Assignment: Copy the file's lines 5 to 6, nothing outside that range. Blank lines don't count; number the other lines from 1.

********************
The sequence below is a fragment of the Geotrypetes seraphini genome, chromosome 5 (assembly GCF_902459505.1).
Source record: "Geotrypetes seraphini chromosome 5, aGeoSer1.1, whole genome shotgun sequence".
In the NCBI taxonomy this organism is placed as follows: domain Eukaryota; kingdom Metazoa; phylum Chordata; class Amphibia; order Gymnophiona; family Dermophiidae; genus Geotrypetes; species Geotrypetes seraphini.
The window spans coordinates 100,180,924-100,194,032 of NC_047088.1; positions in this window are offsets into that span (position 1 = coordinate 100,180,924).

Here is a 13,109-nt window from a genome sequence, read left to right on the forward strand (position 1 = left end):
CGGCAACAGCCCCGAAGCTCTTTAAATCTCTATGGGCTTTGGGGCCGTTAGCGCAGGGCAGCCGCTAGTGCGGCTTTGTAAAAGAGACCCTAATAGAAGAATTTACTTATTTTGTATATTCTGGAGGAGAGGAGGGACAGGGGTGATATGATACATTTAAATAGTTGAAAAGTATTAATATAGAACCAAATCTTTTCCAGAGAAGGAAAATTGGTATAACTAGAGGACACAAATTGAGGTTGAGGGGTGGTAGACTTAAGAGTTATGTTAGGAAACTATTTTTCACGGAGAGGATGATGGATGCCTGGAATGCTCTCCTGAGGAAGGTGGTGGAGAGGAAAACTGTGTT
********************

Here is a 13,109-nt window from a genome sequence, read left to right on the forward strand (position 1 = left end):
CGGCAACAGCCCCGAAGCTCTTTAAATCTCTATGGGCTTTGGGGCCGTTAGCGCAGGGCAGCCGCTAGTGCGGCTTTGTAAAAGAGACCCTAATAGAAGAATTTACTTATTTTGTATATTCTGGAGGAGAGGAGGGACAGGGGTGATATGATACATTTAAATAGTTGAAAAGTATTAATATAGAACCAAATCTTTTCCAGAGAAGGAAAATTGGTATAACTAGAGGACACAAATTGAGGTTGAGGGGTGGTAGACTTAAGAGTTATGTTAGGAAACTATTTTTCACGGAGAGGATGATGGATGCCTGGAATGCTCTCCTGAGGAAGGTGGTGGAGAGGAAAACTGTGTT